“Slipknot played in broad daylight at 1 a.m., then it was like dusk for two hours before it started brightening up again,” Sonisphere co-chief Stuart Galbraith told Pollstar.
The glorious sunshine, even when it came in the middle of the night, as it does this close to the North Pole, was still much better than the storm that washed away part of last year’s Finnish Sonisphere.
The Helsinki harbour site was configured for 15,000 and nearly needed the space as 12,000 showed.
The Sonispheres that happened in the previous two weeks included Greece June 17, where it was better to let a few people in to take the heat out of the protest at the gate.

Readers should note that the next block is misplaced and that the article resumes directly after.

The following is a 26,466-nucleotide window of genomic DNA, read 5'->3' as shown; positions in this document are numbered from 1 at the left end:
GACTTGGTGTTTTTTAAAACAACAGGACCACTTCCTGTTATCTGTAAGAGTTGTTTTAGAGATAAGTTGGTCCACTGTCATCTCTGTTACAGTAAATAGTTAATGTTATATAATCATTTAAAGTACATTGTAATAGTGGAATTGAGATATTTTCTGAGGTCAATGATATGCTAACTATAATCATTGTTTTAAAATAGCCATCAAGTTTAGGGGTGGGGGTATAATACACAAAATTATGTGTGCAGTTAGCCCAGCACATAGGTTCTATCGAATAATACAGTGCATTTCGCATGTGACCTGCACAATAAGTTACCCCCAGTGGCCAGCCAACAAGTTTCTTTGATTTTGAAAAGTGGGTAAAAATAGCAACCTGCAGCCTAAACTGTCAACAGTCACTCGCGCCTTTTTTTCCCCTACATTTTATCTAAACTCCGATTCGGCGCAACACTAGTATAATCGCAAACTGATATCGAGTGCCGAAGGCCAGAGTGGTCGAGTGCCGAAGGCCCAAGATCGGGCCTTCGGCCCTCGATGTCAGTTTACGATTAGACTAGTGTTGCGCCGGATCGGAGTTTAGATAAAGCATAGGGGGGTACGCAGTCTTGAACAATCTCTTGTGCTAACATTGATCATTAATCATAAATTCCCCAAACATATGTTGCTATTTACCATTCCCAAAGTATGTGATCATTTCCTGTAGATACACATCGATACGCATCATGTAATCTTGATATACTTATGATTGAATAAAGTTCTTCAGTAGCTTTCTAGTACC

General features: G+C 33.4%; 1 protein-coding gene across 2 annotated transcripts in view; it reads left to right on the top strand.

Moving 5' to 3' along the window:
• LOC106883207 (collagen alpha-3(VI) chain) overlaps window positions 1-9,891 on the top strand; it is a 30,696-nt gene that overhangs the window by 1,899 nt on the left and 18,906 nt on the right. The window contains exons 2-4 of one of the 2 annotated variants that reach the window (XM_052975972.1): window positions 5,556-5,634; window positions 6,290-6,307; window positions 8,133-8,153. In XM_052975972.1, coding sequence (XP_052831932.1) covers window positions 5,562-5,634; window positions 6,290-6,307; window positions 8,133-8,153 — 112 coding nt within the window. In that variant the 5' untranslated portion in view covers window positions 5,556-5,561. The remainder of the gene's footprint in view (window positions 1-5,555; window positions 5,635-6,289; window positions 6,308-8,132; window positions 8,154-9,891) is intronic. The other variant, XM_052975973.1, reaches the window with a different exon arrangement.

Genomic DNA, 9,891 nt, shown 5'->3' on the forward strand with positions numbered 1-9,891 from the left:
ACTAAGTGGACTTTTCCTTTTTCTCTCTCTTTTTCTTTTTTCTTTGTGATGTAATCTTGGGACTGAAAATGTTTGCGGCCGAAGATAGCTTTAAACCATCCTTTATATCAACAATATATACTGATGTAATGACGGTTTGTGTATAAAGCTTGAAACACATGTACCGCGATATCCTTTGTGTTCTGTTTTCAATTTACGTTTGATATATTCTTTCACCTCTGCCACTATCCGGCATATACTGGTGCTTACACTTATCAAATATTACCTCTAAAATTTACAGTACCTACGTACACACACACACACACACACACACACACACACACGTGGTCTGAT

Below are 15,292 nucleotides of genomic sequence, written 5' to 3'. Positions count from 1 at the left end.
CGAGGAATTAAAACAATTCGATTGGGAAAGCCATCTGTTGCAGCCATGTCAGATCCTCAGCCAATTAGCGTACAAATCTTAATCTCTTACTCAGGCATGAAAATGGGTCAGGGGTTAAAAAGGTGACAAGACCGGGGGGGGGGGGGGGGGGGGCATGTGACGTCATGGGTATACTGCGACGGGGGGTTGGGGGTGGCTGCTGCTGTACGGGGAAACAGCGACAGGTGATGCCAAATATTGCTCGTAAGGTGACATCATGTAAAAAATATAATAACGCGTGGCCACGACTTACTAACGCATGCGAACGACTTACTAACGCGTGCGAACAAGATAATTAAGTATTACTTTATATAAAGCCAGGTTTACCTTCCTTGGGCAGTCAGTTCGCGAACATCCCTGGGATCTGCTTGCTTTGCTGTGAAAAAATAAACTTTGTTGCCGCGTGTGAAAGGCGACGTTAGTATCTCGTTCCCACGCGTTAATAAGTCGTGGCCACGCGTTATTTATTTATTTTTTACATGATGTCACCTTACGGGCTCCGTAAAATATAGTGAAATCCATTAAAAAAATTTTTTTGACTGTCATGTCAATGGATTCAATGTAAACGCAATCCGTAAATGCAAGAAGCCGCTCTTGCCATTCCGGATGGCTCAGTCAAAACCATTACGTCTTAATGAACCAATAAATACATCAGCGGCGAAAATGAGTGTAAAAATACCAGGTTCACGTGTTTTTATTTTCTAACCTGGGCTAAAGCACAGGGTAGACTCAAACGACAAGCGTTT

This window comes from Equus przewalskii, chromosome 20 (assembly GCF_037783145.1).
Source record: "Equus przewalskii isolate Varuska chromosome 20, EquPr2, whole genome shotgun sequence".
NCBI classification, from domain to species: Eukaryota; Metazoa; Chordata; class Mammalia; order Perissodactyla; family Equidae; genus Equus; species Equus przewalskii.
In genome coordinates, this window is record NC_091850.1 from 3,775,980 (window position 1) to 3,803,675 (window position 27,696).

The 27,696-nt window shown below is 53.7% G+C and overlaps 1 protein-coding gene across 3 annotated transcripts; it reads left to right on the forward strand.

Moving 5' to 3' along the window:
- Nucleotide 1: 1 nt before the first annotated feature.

The country’s spiraling debt, the cuts required to keep up with it and the cost of being bailed out by the European Union has caused riots on a daily basis in Athens.
The show still did 25,000 and was quickly followed by a two-dayer in Istanbul, Turkey, co-promoted with Marcel Avram’s Purple Concerts, which sold out doing similar business.
There would have been another show in Bulgaria June 21 but Avram’s Balkan Entertainment, the local promoter, advised pulling it due to poor ticket sales.
A return visit to Switzerland for a two-dayer co-promoted by Free & Virgin pulled 30,000 per day for two shows in Basel June 23-24, and then a new two-dayer in Bologna, Italy, (June 25-26) sold out 25,000 per day.
The acts on the various Sonisphere bills included Iron Maiden, Linkin Park, Slipknot, Rob Zombie, Motorhead, Apocalyptica, Mastodon and Papa Roach.